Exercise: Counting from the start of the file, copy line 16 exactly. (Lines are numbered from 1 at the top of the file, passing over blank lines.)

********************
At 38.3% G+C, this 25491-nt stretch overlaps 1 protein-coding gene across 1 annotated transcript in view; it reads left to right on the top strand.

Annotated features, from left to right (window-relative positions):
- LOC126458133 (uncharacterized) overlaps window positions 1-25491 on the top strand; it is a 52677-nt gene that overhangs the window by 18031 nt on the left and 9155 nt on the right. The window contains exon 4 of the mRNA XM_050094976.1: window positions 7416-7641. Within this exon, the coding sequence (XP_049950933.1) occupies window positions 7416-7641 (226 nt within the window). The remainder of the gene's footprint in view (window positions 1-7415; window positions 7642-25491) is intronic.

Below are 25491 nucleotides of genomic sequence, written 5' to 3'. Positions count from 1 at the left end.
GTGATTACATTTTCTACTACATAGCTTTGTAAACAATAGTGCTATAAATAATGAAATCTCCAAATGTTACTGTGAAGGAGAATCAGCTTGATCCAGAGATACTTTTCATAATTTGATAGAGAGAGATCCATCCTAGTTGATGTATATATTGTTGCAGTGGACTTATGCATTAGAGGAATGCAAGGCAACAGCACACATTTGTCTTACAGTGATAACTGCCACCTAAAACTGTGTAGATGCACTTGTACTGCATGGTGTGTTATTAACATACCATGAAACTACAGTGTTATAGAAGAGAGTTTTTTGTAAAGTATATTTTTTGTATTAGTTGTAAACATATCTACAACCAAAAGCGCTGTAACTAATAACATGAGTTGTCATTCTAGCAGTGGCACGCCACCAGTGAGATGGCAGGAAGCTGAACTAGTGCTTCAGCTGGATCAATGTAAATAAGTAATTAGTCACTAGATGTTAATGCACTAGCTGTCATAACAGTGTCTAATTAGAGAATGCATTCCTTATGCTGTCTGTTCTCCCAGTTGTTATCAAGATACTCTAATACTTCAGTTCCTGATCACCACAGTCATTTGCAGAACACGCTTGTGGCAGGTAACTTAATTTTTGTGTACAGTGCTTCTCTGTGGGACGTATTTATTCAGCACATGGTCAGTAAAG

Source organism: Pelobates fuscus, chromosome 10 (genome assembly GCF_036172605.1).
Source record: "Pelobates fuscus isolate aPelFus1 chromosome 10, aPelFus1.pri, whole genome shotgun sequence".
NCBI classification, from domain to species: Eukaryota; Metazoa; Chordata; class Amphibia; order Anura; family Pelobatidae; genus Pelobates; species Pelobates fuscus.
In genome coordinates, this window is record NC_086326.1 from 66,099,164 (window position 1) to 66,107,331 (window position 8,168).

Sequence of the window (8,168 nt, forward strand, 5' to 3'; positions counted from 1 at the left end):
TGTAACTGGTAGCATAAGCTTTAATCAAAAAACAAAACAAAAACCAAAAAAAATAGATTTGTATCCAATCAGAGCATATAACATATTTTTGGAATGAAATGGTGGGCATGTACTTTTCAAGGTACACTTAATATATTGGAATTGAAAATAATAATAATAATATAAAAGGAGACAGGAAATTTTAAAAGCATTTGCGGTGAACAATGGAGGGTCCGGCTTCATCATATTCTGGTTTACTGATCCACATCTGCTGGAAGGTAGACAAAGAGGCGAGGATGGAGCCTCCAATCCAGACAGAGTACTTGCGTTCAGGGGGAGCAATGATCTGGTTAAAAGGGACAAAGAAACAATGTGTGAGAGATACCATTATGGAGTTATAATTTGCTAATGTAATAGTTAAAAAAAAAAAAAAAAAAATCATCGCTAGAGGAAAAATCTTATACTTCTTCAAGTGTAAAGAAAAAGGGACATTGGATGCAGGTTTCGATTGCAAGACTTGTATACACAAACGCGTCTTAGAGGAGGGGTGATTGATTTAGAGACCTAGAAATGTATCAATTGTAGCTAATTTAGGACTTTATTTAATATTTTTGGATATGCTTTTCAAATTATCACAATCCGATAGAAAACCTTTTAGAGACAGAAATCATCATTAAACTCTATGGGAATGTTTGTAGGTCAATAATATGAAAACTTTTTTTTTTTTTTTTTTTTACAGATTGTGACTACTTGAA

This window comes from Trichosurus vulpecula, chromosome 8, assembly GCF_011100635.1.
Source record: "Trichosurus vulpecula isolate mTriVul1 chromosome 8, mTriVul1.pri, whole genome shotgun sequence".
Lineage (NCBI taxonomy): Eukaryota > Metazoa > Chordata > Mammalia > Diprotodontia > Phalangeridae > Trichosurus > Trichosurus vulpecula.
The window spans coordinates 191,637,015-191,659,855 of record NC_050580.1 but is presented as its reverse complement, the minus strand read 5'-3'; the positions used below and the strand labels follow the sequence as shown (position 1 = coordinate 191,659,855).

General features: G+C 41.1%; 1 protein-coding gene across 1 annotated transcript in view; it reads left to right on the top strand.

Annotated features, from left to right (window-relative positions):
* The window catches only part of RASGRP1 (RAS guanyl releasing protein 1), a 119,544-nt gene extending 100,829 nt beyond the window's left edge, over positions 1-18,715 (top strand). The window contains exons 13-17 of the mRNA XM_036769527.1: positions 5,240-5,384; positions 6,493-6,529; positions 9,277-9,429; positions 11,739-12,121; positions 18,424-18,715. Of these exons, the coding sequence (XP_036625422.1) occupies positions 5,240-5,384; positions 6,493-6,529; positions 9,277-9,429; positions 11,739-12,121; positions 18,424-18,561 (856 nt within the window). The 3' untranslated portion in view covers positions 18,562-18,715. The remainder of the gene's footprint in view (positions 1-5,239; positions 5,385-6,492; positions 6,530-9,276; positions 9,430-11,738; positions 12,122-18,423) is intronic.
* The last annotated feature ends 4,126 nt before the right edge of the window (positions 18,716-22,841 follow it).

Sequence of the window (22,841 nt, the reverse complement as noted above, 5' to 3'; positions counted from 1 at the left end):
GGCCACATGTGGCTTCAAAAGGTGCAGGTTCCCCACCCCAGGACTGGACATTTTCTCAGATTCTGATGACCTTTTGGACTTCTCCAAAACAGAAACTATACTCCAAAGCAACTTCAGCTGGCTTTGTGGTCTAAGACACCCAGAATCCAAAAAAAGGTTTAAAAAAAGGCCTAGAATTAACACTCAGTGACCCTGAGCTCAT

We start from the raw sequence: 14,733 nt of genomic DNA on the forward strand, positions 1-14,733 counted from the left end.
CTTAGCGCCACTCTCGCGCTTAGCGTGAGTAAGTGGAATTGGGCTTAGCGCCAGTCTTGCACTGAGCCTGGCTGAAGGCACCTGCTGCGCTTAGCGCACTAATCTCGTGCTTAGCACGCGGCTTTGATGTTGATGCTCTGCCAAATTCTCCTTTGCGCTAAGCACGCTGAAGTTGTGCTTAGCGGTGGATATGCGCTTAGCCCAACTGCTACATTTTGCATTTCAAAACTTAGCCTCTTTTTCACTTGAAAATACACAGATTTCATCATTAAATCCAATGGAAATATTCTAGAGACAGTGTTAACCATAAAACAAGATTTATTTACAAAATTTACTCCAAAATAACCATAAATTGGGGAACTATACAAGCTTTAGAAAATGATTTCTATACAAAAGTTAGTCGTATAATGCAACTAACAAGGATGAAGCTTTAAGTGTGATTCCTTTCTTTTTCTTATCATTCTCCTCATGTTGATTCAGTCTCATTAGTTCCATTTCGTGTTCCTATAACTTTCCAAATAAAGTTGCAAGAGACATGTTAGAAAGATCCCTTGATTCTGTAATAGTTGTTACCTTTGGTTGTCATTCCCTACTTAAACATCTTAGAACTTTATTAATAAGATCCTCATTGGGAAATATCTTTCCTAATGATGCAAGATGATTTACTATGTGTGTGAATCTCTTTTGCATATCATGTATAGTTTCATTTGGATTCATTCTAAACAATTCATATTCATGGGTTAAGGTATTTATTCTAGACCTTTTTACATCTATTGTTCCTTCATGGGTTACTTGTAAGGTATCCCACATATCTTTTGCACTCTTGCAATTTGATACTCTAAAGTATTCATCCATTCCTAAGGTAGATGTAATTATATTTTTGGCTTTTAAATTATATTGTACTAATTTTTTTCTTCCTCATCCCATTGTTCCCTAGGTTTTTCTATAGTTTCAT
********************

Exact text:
General features: G+C 41.1%; 1 protein-coding gene across 1 annotated transcript in view; it reads left to right on the top strand.